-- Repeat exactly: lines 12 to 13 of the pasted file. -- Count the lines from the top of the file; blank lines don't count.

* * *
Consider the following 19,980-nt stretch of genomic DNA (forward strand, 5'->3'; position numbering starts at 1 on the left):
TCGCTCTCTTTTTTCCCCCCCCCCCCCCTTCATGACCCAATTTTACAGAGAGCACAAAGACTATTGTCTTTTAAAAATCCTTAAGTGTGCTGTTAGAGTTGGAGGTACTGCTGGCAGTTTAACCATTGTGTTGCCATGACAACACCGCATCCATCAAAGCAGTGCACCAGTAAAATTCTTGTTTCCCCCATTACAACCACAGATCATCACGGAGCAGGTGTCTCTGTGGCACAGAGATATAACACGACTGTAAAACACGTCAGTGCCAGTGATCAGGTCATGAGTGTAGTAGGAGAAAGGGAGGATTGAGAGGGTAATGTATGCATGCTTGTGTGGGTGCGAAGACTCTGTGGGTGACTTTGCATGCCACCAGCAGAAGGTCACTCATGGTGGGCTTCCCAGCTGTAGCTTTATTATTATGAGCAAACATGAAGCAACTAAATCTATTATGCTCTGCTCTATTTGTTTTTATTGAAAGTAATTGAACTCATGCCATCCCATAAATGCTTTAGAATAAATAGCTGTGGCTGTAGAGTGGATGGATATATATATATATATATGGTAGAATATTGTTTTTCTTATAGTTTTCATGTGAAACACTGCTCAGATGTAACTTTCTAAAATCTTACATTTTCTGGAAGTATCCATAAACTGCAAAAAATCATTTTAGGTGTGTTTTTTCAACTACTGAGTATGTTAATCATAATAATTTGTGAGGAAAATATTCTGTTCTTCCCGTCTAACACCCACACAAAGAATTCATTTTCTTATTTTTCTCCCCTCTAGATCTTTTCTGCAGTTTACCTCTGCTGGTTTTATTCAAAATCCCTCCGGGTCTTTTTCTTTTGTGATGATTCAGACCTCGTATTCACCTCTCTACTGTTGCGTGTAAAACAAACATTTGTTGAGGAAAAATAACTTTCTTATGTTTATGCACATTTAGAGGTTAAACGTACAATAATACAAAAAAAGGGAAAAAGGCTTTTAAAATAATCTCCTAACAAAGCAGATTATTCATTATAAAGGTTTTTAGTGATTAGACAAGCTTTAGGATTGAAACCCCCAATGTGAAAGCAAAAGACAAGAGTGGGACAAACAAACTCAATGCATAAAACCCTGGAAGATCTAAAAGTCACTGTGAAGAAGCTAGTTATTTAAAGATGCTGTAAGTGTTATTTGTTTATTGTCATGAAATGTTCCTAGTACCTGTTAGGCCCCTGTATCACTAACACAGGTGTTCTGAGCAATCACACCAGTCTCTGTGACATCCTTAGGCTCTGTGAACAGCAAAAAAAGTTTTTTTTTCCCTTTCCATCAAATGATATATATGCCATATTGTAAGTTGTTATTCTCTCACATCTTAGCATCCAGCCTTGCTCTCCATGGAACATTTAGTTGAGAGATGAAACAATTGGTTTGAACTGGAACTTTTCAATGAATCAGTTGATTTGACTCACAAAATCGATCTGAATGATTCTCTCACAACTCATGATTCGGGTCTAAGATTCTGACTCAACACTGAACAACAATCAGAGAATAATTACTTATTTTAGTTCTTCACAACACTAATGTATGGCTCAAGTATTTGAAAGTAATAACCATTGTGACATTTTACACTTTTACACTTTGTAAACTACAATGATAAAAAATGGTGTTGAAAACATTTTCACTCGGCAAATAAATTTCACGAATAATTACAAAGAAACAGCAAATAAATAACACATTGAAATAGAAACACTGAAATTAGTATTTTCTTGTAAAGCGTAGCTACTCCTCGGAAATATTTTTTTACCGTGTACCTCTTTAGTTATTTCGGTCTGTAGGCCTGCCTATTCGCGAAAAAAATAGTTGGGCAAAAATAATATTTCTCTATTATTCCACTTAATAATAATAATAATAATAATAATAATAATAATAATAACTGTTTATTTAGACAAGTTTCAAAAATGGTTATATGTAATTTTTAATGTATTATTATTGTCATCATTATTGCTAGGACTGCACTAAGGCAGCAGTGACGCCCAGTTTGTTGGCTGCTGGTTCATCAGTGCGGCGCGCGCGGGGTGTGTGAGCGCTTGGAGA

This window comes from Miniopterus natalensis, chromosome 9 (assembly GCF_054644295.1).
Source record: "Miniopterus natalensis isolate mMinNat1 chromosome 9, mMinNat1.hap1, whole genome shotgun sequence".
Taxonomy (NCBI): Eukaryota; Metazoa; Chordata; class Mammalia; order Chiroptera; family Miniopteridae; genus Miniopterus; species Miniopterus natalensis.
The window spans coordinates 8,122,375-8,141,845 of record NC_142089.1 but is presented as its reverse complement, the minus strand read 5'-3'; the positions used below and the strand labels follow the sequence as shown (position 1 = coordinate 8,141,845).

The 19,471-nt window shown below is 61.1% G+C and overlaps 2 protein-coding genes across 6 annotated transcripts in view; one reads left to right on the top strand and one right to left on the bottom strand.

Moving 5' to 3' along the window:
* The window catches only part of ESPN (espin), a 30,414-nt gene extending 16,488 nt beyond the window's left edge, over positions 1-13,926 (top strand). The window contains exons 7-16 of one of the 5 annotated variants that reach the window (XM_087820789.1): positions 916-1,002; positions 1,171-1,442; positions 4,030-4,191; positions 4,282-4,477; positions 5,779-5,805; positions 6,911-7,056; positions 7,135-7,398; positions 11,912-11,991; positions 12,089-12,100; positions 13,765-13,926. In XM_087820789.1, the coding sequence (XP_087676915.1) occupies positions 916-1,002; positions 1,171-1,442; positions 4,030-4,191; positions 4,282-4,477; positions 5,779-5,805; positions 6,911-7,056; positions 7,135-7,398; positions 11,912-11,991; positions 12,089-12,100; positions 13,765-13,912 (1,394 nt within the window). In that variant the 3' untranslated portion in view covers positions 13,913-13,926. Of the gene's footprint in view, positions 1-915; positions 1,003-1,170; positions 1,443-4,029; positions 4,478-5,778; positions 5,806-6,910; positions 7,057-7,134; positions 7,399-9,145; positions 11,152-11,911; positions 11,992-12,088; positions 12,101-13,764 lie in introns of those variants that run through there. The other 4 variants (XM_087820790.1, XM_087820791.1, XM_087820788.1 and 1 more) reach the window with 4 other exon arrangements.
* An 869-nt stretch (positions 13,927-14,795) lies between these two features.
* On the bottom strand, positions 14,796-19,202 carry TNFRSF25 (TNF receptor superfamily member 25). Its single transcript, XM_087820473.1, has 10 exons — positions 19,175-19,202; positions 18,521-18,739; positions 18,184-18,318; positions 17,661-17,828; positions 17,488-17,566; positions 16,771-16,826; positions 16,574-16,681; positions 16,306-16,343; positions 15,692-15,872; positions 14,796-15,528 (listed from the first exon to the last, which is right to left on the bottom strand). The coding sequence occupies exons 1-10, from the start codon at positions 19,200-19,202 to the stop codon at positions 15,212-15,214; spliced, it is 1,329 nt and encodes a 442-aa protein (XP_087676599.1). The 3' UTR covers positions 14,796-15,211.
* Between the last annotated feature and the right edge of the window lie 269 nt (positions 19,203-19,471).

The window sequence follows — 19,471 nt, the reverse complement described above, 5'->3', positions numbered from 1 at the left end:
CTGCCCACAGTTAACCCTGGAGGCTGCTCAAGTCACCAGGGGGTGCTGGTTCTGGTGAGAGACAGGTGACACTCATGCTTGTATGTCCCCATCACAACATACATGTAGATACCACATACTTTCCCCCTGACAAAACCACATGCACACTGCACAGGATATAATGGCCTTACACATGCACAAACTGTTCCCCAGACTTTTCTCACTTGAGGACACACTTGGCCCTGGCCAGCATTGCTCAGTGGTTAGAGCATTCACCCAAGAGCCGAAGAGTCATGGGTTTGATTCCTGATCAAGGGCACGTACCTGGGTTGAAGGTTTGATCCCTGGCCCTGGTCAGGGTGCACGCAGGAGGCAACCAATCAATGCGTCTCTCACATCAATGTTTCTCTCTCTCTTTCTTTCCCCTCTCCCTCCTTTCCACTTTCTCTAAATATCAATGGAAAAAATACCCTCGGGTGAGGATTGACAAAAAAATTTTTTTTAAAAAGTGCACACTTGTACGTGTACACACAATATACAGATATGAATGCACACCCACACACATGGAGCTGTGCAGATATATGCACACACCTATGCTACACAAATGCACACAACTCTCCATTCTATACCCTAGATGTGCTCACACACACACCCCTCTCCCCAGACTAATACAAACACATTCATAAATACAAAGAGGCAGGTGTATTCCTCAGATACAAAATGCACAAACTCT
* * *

* Between the last annotated feature and the right edge of the window lie 269 nt (positions 19,203-19,471).

The window sequence follows — 19,471 nt, the reverse complement described above, 5'->3', positions numbered from 1 at the left end: